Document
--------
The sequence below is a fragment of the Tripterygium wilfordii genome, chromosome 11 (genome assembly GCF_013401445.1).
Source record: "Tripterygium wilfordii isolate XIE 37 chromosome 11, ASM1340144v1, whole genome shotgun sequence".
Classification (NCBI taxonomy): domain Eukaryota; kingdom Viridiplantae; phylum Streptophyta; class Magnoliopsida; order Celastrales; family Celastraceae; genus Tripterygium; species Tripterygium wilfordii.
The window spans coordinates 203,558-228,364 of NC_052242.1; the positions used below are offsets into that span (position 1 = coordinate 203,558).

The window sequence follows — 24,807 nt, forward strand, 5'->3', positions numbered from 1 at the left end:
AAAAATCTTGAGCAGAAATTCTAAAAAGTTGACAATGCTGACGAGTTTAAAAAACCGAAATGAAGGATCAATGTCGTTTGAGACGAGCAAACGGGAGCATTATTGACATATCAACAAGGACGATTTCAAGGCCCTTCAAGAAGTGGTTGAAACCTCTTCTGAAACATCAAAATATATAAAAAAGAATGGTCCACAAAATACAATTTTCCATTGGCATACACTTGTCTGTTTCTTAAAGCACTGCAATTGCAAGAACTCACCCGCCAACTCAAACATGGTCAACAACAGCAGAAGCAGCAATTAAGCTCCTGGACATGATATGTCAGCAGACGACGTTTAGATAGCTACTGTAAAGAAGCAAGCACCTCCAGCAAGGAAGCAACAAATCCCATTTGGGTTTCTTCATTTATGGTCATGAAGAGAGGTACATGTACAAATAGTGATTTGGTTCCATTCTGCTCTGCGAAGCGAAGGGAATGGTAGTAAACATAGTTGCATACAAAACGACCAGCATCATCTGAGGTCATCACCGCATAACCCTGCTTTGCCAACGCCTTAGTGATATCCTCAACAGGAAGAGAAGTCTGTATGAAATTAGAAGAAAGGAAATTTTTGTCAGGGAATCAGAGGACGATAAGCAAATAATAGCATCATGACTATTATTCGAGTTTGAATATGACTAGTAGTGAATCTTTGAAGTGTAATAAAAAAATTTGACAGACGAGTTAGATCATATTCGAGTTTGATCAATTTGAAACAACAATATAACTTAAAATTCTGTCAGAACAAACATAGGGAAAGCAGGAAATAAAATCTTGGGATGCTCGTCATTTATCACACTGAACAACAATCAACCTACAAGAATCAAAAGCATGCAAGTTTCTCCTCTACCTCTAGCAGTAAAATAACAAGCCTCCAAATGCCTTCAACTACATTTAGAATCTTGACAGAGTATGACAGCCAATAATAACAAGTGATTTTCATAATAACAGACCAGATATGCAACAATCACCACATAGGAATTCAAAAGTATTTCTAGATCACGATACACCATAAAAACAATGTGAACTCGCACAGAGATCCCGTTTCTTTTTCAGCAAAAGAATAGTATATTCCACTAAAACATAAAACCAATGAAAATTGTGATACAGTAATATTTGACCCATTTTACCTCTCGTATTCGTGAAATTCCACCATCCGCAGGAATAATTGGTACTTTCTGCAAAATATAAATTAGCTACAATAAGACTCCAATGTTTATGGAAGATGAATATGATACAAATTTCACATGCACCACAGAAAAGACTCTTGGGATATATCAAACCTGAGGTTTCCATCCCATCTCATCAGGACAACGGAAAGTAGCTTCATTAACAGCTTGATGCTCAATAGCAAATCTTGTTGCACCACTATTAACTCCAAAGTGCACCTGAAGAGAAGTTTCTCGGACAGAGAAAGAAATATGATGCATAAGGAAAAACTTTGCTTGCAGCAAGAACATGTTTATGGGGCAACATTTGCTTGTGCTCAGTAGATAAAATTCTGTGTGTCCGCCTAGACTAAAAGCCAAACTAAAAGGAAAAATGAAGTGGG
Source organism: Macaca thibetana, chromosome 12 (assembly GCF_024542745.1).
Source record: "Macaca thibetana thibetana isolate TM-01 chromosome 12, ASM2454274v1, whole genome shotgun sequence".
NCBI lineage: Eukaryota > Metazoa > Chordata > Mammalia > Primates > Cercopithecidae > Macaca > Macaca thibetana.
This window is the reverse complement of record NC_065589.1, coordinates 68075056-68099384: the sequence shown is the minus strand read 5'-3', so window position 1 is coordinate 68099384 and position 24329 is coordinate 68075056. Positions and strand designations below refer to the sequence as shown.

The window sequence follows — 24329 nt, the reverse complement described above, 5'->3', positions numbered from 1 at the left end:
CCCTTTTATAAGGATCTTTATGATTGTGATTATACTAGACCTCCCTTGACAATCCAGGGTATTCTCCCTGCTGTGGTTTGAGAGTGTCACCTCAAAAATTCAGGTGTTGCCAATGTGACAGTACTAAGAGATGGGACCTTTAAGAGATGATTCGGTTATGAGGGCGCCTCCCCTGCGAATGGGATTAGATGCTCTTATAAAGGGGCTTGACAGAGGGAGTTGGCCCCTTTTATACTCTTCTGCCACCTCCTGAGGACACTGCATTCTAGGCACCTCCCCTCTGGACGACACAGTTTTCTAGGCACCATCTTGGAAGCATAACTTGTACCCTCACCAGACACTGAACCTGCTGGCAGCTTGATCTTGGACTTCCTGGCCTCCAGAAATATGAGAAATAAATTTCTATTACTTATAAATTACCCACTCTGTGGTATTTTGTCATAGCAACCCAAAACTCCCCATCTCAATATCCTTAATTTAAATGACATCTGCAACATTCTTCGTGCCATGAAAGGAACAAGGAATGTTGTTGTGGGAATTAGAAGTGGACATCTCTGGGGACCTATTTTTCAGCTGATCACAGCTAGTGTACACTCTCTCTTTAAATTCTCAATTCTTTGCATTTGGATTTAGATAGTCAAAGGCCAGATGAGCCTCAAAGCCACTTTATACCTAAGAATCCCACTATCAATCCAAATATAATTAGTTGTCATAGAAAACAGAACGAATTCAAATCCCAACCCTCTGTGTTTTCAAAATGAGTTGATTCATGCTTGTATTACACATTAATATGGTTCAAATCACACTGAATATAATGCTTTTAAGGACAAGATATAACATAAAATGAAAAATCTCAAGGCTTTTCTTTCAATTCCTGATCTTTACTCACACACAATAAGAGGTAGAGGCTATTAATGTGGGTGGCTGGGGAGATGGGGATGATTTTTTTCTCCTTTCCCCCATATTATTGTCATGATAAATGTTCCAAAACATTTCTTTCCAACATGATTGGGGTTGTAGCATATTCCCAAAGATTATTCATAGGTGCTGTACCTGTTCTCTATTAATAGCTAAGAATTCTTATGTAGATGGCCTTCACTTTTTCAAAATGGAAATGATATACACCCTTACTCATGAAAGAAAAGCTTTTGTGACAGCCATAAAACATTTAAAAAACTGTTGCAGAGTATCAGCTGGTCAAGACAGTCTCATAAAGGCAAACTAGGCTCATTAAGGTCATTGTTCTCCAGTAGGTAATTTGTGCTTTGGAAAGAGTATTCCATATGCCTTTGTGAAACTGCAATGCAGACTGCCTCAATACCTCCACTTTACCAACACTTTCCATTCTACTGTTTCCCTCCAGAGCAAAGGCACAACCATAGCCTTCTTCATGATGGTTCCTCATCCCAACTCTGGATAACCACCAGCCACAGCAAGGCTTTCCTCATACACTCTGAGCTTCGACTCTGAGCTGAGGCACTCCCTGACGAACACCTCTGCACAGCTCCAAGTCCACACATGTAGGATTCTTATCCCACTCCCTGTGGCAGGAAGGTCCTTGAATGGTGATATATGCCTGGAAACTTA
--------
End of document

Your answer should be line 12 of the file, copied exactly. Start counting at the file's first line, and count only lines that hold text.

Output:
CCCTTTTATAAGGATCTTTATGATTGTGATTATACTAGACCTCCCTTGACAATCCAGGGTATTCTCCCTGCTGTGGTTTGAGAGTGTCACCTCAAAAATTCAGGTGTTGCCAATGTGACAGTACTAAGAGATGGGACCTTTAAGAGATGATTCGGTTATGAGGGCGCCTCCCCTGCGAATGGGATTAGATGCTCTTATAAAGGGGCTTGACAGAGGGAGTTGGCCCCTTTTATACTCTTCTGCCACCTCCTGAGGACACTGCATTCTAGGCACCTCCCCTCTGGACGACACAGTTTTCTAGGCACCATCTTGGAAGCATAACTTGTACCCTCACCAGACACTGAACCTGCTGGCAGCTTGATCTTGGACTTCCTGGCCTCCAGAAATATGAGAAATAAATTTCTATTACTTATAAATTACCCACTCTGTGGTATTTTGTCATAGCAACCCAAAACTCCCCATCTCAATATCCTTAATTTAAATGACATCTGCAACATTCTTCGTGCCATGAAAGGAACAAGGAATGTTGTTGTGGGAATTAGAAGTGGACATCTCTGGGGACCTATTTTTCAGCTGATCACAGCTAGTGTACACTCTCTCTTTAAATTCTCAATTCTTTGCATTTGGATTTAGATAGTCAAAGGCCAGATGAGCCTCAAAGCCACTTTATACCTAAGAATCCCACTATCAATCCAAATATAATTAGTTGTCATAGAAAACAGAACGAATTCAAATCCCAACCCTCTGTGTTTTCAAAATGAGTTGATTCATGCTTGTATTACACATTAATATGGTTCAAATCACACTGAATATAATGCTTTTAAGGACAAGATATAACATAAAATGAAAAATCTCAAGGCTTTTCTTTCAATTCCTGATCTTTACTCACACACAATAAGAGGTAGAGGCTATTAATGTGGGTGGCTGGGGAGATGGGGATGATTTTTTTCTCCTTTCCCCCATATTATTGTCATGATAAATGTTCCAAAACATTTCTTTCCAACATGATTGGGGTTGTAGCATATTCCCAAAGATTATTCATAGGTGCTGTACCTGTTCTCTATTAATAGCTAAGAATTCTTATGTAGATGGCCTTCACTTTTTCAAAATGGAAATGATATACACCCTTACTCATGAAAGAAAAGCTTTTGTGACAGCCATAAAACATTTAAAAAACTGTTGCAGAGTATCAGCTGGTCAAGACAGTCTCATAAAGGCAAACTAGGCTCATTAAGGTCATTGTTCTCCAGTAGGTAATTTGTGCTTTGGAAAGAGTATTCCATATGCCTTTGTGAAACTGCAATGCAGACTGCCTCAATACCTCCACTTTACCAACACTTTCCATTCTACTGTTTCCCTCCAGAGCAAAGGCACAACCATAGCCTTCTTCATGATGGTTCCTCATCCCAACTCTGGATAACCACCAGCCACAGCAAGGCTTTCCTCATACACTCTGAGCTTCGACTCTGAGCTGAGGCACTCCCTGACGAACACCTCTGCACAGCTCCAAGTCCACACATGTAGGATTCTTATCCCACTCCCTGTGGCAGGAAGGTCCTTGAATGGTGATATATGCCTGGAAACTTA